One Hot Encoding

What is One-Hot Encoding?

One-hot encoding is used in machine learning as a method to quantify categorical data. In short, this method produces a vector with length equal to the number of categories in the data set.  If a data point belongs to the

ith category then components of this vector are assigned the value 0 except for the ith component, which is assigned a value of 1.  In this way one can keep track of the categories in a numerically meaningful way.
The question may arise: What happens if there are multiple 1’s? Which classification is correct? This is quickly rectified by the fact that something that is one-hot encoded has exactly one position in its array that is labeled as a 1. For example, [0,0,0,1,0] would be a valid one-hot encoding that would tell you the classification in position 4 (or 3 in array indexing) is the classification of the object. Contrastingly, [0,1,0,1,0],and [1,1,1,1,1] are examples of invalid one-hot encodings.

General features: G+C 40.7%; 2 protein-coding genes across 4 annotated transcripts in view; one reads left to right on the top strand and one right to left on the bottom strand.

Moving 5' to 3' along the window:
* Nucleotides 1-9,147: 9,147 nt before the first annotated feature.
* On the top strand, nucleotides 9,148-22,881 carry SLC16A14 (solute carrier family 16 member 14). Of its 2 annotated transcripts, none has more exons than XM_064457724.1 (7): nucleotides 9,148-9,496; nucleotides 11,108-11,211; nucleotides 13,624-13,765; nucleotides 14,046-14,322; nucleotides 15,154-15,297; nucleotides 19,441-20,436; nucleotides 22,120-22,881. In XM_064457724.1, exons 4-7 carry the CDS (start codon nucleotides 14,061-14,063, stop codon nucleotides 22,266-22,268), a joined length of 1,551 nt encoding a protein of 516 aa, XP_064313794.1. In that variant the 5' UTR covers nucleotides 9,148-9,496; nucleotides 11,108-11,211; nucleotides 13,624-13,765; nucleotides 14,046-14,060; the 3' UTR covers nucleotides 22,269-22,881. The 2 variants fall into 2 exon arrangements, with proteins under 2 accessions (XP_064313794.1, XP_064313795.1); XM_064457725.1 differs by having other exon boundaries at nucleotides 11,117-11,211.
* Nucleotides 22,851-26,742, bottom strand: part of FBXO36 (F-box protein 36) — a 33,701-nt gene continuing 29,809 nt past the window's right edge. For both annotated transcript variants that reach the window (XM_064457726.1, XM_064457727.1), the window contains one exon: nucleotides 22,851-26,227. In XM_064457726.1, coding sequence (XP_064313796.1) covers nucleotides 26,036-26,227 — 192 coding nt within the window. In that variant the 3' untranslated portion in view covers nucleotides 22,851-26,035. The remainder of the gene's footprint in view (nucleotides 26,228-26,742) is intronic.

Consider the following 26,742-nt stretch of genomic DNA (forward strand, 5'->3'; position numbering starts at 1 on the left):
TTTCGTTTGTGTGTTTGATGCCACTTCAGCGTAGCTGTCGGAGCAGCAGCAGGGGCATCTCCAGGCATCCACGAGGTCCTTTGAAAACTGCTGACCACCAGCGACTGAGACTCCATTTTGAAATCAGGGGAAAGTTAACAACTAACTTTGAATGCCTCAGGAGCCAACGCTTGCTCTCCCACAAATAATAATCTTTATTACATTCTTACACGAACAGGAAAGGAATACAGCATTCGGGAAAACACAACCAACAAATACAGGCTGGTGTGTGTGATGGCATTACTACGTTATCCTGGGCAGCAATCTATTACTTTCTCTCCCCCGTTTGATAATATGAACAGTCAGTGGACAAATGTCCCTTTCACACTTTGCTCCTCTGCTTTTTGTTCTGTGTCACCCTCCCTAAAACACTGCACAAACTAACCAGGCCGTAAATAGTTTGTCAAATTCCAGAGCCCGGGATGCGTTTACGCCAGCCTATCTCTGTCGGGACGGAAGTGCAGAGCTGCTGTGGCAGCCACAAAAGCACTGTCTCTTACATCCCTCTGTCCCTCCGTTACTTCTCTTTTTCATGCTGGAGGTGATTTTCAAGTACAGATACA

Consider the problem of classifying a person into one of four categories: male, female, gender-neutral, and other. We can represent this as an array with four positions. For every person we encounter, we want to be able to represent them as a one-hot encoding with relation to our four categories. Let’s say walking down the street, we encounter 4 people who identify as female, 3 people who identify as male, one person who identifies as gender-neutral, and 2 people who identify as something other than the other three categories. Then, we can represent these people in the following way:

[0,1,0,0] // female
[1,0,0,0] // male
[0,0,1,0] // gender-neutral
[0,0,0,1] // other
Notice how the order of the categories as they were presented remained the same. It is important that one establish the proper order of the array before something can be properly encoded. For this example, we maintained the order that the categories were initially given, meaning that our template array looked like [male, female, gender-neutral, other].